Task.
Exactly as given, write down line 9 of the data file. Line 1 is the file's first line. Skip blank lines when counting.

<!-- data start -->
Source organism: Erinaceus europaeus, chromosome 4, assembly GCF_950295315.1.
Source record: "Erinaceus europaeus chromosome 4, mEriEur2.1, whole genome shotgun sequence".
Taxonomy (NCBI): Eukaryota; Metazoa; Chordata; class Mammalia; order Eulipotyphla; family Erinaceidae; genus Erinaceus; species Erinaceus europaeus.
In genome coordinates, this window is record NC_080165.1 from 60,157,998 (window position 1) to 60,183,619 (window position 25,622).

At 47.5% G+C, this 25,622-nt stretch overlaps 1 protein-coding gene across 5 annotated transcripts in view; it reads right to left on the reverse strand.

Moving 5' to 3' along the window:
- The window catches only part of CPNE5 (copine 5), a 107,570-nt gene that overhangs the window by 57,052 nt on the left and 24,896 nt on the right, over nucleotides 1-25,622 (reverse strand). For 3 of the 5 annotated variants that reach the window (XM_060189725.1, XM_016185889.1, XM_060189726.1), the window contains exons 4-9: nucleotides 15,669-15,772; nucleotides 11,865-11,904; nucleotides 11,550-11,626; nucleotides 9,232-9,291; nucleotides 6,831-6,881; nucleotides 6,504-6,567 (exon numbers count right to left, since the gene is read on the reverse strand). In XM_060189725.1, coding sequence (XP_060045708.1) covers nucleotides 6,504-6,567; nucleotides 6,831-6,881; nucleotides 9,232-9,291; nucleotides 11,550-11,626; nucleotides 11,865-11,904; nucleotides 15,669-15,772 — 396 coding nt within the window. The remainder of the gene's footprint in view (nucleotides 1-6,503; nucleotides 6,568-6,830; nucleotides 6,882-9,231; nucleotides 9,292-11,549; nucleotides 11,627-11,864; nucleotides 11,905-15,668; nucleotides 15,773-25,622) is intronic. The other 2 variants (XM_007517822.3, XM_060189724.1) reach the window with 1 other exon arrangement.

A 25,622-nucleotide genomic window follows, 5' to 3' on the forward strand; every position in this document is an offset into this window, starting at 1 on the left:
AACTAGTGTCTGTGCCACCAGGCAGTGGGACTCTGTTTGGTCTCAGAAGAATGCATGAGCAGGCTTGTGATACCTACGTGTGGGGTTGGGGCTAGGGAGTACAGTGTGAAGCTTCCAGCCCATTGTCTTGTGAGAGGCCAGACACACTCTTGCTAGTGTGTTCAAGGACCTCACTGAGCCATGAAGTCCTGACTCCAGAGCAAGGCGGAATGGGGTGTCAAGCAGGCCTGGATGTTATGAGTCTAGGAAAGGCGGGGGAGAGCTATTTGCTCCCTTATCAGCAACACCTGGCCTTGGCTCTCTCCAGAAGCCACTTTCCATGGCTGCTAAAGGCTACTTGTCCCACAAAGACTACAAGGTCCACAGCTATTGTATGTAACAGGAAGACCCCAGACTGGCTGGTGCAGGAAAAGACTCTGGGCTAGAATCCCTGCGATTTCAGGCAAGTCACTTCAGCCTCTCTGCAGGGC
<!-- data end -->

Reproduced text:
AACTAGTGTCTGTGCCACCAGGCAGTGGGACTCTGTTTGGTCTCAGAAGAATGCATGAGCAGGCTTGTGATACCTACGTGTGGGGTTGGGGCTAGGGAGTACAGTGTGAAGCTTCCAGCCCATTGTCTTGTGAGAGGCCAGACACACTCTTGCTAGTGTGTTCAAGGACCTCACTGAGCCATGAAGTCCTGACTCCAGAGCAAGGCGGAATGGGGTGTCAAGCAGGCCTGGATGTTATGAGTCTAGGAAAGGCGGGGGAGAGCTATTTGCTCCCTTATCAGCAACACCTGGCCTTGGCTCTCTCCAGAAGCCACTTTCCATGGCTGCTAAAGGCTACTTGTCCCACAAAGACTACAAGGTCCACAGCTATTGTATGTAACAGGAAGACCCCAGACTGGCTGGTGCAGGAAAAGACTCTGGGCTAGAATCCCTGCGATTTCAGGCAAGTCACTTCAGCCTCTCTGCAGGGC